Quickness was ready at the call, and the two figures passed lightly along by the Maleager towards the hall where the reclining Ariadne, then called the Cleopatra, lies in the marble voluptuousness of her beauty, the draper folding around her with a petal-like ease and tenderness. They were just in time to see another figure standing against a pedestal near the reclining marble: a breathing blooming firl, whose form, not shamed by Ariadne, was clad in Quakerish grey drapery; her long cloak, fastened at the neck, was thrown backwards from her arms, and one beautiful ungloved hand pillowed her cheek, pushing somewhat backward the white beaver bonnet which made a sort of halo to her face around the simply braided dark-brown hair. She was not looking at the sculpture, probably not thinking of it: her large eyes were fixed dreamily on a streak of sunlight which fell across the floor. But she became conscious of the two strangers who suddenly paused as if to contemplate the Cleopatra, and, without looking at them, immediately turned away to join a maid-servant and courier who were loitering along the hall at a little distance off.
"What do you think of that for a fine bit of antithesis?" said the German, searching in his friend's face for responding admiration, but going on volubly without waiting for any other answer. "There lies antique beauty, not corpse-like even in death, but arrested in the complete contentment of its sensuous perfection: and there stands beauty in its breathing life, with the consciousness of Christian centuries in its bosom. But she should be dressed as a nun; I think she looks almost what you call a Quaker; I would dress her as a nun in my picture. However, she is married; I saw her wedding-ring on that wonderful left hand, otherwise I should have thought the sallow Geistlicher was her father. I saw him parting from her a good while ago, and just now I found her in that magnificent pose. Only think! he is perhaps rich, and would like to have her portrait taken. Ah! it is no use looking after her--there she goes! Let us follow her home!"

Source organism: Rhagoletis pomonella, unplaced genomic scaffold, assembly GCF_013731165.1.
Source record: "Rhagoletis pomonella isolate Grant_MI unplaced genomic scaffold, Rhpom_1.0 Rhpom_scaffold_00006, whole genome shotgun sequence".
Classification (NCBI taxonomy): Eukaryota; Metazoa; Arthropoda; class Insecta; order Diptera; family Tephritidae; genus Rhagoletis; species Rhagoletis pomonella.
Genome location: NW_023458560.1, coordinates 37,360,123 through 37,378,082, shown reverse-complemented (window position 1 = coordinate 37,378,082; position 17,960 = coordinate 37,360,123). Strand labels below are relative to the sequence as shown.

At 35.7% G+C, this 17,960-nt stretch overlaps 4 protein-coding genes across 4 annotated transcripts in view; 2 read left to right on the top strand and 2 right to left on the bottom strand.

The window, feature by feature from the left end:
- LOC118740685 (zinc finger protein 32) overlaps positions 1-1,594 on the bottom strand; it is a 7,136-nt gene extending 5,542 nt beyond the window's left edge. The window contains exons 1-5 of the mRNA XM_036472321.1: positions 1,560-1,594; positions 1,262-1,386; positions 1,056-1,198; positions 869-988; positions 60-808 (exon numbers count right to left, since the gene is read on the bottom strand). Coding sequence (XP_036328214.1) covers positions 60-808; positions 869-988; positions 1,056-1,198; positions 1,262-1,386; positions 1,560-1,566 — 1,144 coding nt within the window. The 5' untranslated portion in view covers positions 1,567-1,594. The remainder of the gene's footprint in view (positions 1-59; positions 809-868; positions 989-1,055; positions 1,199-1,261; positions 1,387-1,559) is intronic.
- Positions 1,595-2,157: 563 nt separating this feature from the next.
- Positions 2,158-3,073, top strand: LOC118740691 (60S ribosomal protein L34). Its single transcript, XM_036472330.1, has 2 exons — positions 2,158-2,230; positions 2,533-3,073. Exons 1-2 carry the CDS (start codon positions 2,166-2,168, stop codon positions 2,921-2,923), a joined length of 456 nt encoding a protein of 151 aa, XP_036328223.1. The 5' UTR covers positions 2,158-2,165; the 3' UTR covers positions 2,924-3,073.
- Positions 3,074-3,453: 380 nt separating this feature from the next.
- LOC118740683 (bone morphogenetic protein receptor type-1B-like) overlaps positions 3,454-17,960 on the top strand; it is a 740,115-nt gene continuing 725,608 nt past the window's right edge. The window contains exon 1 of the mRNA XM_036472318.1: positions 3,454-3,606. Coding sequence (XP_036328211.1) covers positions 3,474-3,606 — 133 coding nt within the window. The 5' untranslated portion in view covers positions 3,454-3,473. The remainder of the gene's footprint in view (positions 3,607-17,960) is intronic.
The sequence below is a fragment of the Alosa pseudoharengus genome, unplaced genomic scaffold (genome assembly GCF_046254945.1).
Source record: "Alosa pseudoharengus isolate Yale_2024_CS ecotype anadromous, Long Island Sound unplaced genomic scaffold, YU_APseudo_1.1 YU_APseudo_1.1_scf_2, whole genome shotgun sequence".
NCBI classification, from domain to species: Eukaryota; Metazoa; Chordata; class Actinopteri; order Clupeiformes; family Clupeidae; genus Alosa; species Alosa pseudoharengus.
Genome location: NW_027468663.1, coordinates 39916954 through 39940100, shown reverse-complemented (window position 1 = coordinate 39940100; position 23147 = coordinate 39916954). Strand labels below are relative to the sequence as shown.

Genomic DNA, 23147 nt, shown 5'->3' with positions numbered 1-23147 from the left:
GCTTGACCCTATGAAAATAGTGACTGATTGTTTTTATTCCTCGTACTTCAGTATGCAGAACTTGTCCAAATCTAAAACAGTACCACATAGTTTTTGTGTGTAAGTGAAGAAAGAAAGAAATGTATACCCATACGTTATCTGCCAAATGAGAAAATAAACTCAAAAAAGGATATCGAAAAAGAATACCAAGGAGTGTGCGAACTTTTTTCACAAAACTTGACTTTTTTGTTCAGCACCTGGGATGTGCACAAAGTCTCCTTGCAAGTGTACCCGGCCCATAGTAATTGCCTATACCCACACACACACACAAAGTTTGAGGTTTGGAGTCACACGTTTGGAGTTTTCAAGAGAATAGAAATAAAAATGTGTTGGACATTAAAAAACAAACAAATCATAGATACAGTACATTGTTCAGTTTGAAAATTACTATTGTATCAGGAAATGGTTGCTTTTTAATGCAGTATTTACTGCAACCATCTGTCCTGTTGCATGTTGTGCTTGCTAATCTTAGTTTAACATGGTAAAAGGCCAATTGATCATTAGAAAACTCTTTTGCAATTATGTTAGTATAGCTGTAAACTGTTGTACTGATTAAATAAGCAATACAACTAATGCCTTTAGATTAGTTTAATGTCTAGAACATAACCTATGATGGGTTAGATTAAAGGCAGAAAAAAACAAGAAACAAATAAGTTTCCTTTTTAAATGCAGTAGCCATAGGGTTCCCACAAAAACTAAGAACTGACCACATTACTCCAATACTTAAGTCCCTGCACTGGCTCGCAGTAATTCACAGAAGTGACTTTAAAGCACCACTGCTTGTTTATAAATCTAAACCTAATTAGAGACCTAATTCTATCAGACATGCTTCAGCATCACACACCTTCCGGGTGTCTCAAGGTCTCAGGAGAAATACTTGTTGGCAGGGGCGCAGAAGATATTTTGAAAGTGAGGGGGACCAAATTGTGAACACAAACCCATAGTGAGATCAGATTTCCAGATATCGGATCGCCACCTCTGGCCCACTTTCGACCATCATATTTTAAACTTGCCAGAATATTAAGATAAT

She did not really see the streak of sunlight on the floor more than she saw the statues: she was inwardly seeing the light of years to come in her own home and over the English fields and elms and hedge-bordered highlands; and feeling that the way in which they might be filled with joyful devotedness was not so clear to her as it had been. But in Dorothea's mind there was a current in which all thought and feeling were apt sooner or later to flow--the reaching forward of the whole consciousness towards the fullest truth, the least partial good. There was clearly something better than anger and despondency.
But Dorothea remembered it to the last with the vividness with which we all remember epochs in our experience when some dear expectations dies, or some new motive is born. To-day she had begun to see that she had been under a wild illusion in expecting a response to her feeling from Mr Casaubon, and she had felt the waking of a presentiment that there might be a sad consciousness in his life which made as great a need on his side as on her own.
We are all of us born in moral stupidity, taking the world as an udder to feed our supreme selves: Dorothea had early begun to emerge from that stupidity, but yet it had been easier to her to imagine how she would devote herself to Mr Casaubon, and become wise and strong in his strength and wisdom, than to conceive with that distinctness which is not longer reflection but feeling--an idea wrought back to the directness of sense, like the solidity of objects--that he had an equivalent centre of self, whence the lights and shadows must always fall with a certain difference.